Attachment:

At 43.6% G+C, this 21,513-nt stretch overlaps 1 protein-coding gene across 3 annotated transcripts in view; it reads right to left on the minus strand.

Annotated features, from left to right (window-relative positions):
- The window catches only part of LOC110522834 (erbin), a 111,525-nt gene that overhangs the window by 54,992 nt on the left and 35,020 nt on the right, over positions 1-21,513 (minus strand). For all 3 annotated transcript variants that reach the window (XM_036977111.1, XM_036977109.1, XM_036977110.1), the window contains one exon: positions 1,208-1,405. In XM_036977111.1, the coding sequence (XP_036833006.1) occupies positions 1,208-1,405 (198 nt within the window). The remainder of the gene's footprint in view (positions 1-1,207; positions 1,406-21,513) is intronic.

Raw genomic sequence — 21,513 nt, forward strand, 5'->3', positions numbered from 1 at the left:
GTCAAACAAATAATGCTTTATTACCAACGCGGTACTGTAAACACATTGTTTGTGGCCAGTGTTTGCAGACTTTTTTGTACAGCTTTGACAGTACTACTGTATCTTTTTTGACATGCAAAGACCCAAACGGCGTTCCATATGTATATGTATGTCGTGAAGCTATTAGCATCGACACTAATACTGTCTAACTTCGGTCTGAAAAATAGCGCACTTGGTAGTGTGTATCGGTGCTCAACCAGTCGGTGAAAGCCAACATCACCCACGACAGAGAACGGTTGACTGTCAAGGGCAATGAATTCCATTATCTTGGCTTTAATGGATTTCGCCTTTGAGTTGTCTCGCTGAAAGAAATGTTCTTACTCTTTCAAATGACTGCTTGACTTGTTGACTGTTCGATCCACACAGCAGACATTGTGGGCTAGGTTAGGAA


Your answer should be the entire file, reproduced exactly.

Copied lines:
At 43.6% G+C, this 21,513-nt stretch overlaps 1 protein-coding gene across 3 annotated transcripts in view; it reads right to left on the minus strand.

Annotated features, from left to right (window-relative positions):
- The window catches only part of LOC110522834 (erbin), a 111,525-nt gene that overhangs the window by 54,992 nt on the left and 35,020 nt on the right, over positions 1-21,513 (minus strand). For all 3 annotated transcript variants that reach the window (XM_036977111.1, XM_036977109.1, XM_036977110.1), the window contains one exon: positions 1,208-1,405. In XM_036977111.1, the coding sequence (XP_036833006.1) occupies positions 1,208-1,405 (198 nt within the window). The remainder of the gene's footprint in view (positions 1-1,207; positions 1,406-21,513) is intronic.

Raw genomic sequence — 21,513 nt, forward strand, 5'->3', positions numbered from 1 at the left:
GTCAAACAAATAATGCTTTATTACCAACGCGGTACTGTAAACACATTGTTTGTGGCCAGTGTTTGCAGACTTTTTTGTACAGCTTTGACAGTACTACTGTATCTTTTTTGACATGCAAAGACCCAAACGGCGTTCCATATGTATATGTATGTCGTGAAGCTATTAGCATCGACACTAATACTGTCTAACTTCGGTCTGAAAAATAGCGCACTTGGTAGTGTGTATCGGTGCTCAACCAGTCGGTGAAAGCCAACATCACCCACGACAGAGAACGGTTGACTGTCAAGGGCAATGAATTCCATTATCTTGGCTTTAATGGATTTCGCCTTTGAGTTGTCTCGCTGAAAGAAATGTTCTTACTCTTTCAAATGACTGCTTGACTTGTTGACTGTTCGATCCACACAGCAGACATTGTGGGCTAGGTTAGGAA